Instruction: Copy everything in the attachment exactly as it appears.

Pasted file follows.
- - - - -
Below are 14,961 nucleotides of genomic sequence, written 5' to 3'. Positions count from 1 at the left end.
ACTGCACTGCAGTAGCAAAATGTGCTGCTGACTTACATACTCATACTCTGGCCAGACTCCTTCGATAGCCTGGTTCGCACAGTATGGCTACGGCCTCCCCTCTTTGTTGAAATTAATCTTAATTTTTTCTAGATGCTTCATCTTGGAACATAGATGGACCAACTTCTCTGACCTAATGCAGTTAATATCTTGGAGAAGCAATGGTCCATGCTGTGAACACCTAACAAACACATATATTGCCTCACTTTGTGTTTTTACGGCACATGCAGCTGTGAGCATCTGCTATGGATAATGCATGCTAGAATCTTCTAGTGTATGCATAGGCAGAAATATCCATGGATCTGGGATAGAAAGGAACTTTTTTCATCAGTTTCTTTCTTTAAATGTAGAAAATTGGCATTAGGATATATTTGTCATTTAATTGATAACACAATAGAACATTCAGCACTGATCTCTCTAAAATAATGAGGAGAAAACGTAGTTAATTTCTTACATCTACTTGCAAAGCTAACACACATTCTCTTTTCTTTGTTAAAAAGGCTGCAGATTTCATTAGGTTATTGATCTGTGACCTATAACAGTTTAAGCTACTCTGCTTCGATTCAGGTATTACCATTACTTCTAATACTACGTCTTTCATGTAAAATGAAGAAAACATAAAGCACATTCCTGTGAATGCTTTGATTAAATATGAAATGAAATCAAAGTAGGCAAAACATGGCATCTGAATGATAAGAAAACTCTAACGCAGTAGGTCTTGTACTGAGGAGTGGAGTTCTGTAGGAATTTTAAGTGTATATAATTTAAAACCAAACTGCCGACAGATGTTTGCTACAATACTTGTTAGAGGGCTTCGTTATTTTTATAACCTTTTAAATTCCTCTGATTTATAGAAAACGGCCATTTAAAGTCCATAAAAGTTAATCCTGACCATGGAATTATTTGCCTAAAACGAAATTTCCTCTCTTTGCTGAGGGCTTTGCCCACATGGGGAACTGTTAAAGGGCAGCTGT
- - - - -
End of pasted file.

Below are 14,961 nucleotides of genomic sequence, written 5' to 3'. Positions count from 1 at the left end.
ACTGCACTGCAGTAGCAAAATGTGCTGCTGACTTACATACTCATACTCTGGCCAGACTCCTTCGATAGCCTGGTTCGCACAGTATGGCTACGGCCTCCCCTCTTTGTTGAAATTAATCTTAATTTTTTCTAGATGCTTCATCTTGGAACATAGATGGACCAACTTCTCTGACCTAATGCAGTTAATATCTTGGAGAAGCAATGGTCCATGCTGTGAACACCTAACAAACACATATATTGCCTCACTTTGTGTTTTTACGGCACATGCAGCTGTGAGCATCTGCTATGGATAATGCATGCTAGAATCTTCTAGTGTATGCATAGGCAGAAATATCCATGGATCTGGGATAGAAAGGAACTTTTTTCATCAGTTTCTTTCTTTAAATGTAGAAAATTGGCATTAGGATATATTTGTCATTTAATTGATAACACAATAGAACATTCAGCACTGATCTCTCTAAAATAATGAGGAGAAAACGTAGTTAATTTCTTACATCTACTTGCAAAGCTAACACACATTCTCTTTTCTTTGTTAAAAAGGCTGCAGATTTCATTAGGTTATTGATCTGTGACCTATAACAGTTTAAGCTACTCTGCTTCGATTCAGGTATTACCATTACTTCTAATACTACGTCTTTCATGTAAAATGAAGAAAACATAAAGCACATTCCTGTGAATGCTTTGATTAAATATGAAATGAAATCAAAGTAGGCAAAACATGGCATCTGAATGATAAGAAAACTCTAACGCAGTAGGTCTTGTACTGAGGAGTGGAGTTCTGTAGGAATTTTAAGTGTATATAATTTAAAACCAAACTGCCGACAGATGTTTGCTACAATACTTGTTAGAGGGCTTCGTTATTTTTATAACCTTTTAAATTCCTCTGATTTATAGAAAACGGCCATTTAAAGTCCATAAAAGTTAATCCTGACCATGGAATTATTTGCCTAAAACGAAATTTCCTCTCTTTGCTGAGGGCTTTGCCCACATGGGGAACTGTTAAAGGGCAGCTGT